LAHORE: A man of letters, an eminent artist, a playwright, a teacher, a producer, director, columnist — these are just some of the introductions used for the inimitable Shoaib Hashmi who died on Monday in Lahore. Hashmi had been unwell for a few years now, and is survived by his artist wife Salima Hashmi — daughter of Faiz Ahmad Faiz — son Yasser Hashmi and daughter Mira Hashmi..
With a master’s in economics from the Government College, Lahore and an MSc degree from the London School of Economics, Hashmi may have attained fame for his work with PTV but will be remembered most fondly also by the many students he taught over the years at Government College Lahore and other private institutions in Lahore. In pursuit of his love for the arts, Shoaib Hashmi had also studied theatre at the Royal Academy of Dramatic Arts, London.
Some of Shoaib Hashmi’s best work came for state broadcaster Pakistan Television (PTV). This included Akkar Bakkar, Such Gup and Taal Matol. In 1995, he became the recipient of the coveted President’s Award for Pride of Performance and also received a Tamgha-e-Imtiaz in recognition of his artistic contribution to the country.
Shahid Nadeem of Ajoka Theatre remembered Shoaib Hashmi as “truly a renaissance man, a playwright, a performer, a teacher and a very enjoyable company. He was a pioneer in the art and culture scene. His contribution in making Government College Dramatic Club (GCDC) a major influence in the development of modern theatre is remarkable. He also pioneered a new kind of entertaining and biting comedy programmes in the early days of state run TV. He was a much-loved teacher at GCU. His unique sense of humour, a blend of Lahori wit and western sarcasm, will be very hard to match. Lahore will be culturally poorer without Shoaib. He was a source of inspiration for me and Madeeha in our theatre journey and we will dearly miss him.”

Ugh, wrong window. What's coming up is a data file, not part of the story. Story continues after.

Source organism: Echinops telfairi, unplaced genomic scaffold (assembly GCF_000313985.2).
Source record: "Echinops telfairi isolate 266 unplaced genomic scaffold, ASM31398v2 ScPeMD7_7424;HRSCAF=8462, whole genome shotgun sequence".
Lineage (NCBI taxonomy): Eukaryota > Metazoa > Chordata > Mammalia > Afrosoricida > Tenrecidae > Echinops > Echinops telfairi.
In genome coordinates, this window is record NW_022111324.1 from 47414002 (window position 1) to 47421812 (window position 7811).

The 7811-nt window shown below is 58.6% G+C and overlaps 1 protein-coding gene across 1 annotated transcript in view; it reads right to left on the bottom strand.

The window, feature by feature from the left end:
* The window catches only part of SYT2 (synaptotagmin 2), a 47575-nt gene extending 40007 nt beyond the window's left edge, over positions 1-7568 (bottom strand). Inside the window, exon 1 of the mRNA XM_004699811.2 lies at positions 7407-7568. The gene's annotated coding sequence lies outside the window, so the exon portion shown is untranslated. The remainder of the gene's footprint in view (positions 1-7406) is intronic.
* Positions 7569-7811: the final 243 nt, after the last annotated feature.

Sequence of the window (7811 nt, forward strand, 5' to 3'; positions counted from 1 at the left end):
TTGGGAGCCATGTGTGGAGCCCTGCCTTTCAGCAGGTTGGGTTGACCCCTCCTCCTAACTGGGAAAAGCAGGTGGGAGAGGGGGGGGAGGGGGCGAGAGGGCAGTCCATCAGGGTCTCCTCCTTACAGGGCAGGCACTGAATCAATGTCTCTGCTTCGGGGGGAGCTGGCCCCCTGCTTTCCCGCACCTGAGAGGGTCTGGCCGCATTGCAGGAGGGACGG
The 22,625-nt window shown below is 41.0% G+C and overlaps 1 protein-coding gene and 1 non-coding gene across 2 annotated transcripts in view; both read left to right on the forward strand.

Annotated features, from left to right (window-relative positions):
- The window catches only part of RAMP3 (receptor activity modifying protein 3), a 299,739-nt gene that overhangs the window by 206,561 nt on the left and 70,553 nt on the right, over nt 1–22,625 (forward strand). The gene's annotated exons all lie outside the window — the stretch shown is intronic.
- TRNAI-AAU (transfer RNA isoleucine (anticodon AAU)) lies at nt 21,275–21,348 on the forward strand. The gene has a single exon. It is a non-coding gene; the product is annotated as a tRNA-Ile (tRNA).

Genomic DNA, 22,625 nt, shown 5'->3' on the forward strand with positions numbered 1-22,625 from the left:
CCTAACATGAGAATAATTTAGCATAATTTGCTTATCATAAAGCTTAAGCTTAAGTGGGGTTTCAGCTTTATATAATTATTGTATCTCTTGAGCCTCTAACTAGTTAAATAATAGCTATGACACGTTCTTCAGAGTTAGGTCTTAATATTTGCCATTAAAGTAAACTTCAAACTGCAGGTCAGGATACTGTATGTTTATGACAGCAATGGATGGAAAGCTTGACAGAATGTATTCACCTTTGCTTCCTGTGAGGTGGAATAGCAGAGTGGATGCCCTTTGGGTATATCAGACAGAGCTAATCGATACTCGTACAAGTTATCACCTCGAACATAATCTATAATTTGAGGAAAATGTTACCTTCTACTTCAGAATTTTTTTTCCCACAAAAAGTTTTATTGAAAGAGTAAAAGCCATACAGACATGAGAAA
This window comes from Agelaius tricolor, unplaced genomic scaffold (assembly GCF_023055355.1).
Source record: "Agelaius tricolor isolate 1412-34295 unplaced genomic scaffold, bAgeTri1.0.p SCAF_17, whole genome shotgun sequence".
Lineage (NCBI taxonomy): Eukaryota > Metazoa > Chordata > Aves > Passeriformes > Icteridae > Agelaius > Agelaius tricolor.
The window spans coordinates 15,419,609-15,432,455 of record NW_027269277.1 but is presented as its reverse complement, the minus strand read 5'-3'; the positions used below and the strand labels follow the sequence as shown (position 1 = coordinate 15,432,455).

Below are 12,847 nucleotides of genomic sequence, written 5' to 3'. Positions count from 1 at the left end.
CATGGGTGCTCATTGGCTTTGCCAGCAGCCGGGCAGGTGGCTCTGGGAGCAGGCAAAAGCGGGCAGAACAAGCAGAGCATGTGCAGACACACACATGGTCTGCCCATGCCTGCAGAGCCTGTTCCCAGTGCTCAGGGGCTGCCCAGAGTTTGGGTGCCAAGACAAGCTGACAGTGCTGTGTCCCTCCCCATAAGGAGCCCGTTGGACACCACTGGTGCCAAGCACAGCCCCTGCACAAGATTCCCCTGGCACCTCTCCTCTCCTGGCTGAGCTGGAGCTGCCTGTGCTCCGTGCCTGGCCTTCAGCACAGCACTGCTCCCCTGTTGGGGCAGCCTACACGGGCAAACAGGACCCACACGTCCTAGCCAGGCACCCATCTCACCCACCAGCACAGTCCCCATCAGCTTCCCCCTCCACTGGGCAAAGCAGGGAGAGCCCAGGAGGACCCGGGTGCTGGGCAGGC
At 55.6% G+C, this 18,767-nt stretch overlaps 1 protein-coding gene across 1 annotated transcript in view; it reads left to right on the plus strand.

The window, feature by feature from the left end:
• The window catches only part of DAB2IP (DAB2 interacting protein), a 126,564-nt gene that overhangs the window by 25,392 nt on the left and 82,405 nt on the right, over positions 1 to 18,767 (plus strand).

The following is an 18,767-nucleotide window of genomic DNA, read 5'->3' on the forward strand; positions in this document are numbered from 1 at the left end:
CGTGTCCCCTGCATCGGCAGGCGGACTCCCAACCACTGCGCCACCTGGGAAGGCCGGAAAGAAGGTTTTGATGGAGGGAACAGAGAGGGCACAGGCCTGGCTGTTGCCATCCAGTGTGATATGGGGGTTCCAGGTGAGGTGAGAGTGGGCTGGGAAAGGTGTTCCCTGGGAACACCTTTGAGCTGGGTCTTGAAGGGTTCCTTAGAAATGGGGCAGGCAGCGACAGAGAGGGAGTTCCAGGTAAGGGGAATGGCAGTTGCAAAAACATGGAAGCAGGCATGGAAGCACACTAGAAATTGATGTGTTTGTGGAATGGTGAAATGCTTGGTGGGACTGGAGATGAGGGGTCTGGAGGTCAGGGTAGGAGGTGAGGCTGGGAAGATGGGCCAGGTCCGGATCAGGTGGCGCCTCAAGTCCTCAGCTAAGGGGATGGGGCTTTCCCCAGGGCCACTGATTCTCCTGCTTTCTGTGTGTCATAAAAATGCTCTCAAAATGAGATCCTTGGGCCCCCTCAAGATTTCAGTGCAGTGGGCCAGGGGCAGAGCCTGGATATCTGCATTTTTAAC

In a tweeted message, PCB Chairman Najam Sethi reminisced about his times with Shoaib Hashmi: “,,,,His liberal values rubbed off [on] me at a time when my consciousness was raw in GC. The notion of an older teacher being a friend was new to me. It helped growing up fast. The tikka kebab evenings in his little room at Mozang…The camaraderie during rehearsals of “The Swan” at GCDC and then the Paris trip when his car’s La Biele broke down and jazz in basements and art of Mondrian and Picasso cemented so much learning, love and affection. The leftover qeema matar in his flat at Primrose Hill tasted so good…how can I ever forget the great times spent together! May he rest in peace! Ameen.”
Prime Minister Shehbaz Sharif offered his condolences to the Hashmi family, as did Information Minister Marriyum Aurangzeb. Punjab Caretaker Minister for Information and Culture Amir Mir also expressed his condolences, saying that Shoaib Hashmi was not only a great actor but also a great dramatist who had the status of a teacher among his fellow artists.
Journalist and cultural critic Nadeem Farooq Paracha called Hashmi’s death: “A giant gone”, adding in his tweeted message that Hashmi’s “last TV venture was a serial ‘Balila’ in 1979. It was banned by the Zia dictatorship. He was also a professor of economics. I had the honour of meeting him on numerous occasions. RIP.”
Such was the power of his satirical writing that Shoaib Hashmi’s programme ‘Such Gup’ that ran on state run television back in the 1970s was brought to life by the original characters in the show in a session at the Faiz Mela in February this year. It was obvious the actors who had worked with him deeply revered him. At the festival, Naveed Shahzad and Arshad Mahmood had recalled how the Such Gup team worked, and met every day at Shoaib Hashmi’s home. The script couldn’t be WhatsApped in those days and meeting everyday created new ideas that were thrilling.
Irfan Khoosat recalled he would get payment for his recordings he did for Shoaib Hashmi’s programme the very next week. “There was a week when I did not record anything, so I was not expecting a cheque. When the artists were asked to receive their cheques, others went to get it. I did not. Shoaib Sahab noticed this and told me to go get my cheque. I said I had no recording last week. He said so many people get paid for doing nothing in this country. You do good work. Go, take it.”
Shoaib Hashmi leaves behind a rich legacy of literature and performance art as well as being one of Lahore’s finest voices in support of progressive causes. The city has lost one of its rarest gems as the country loses an irreplaceable artist and teacher.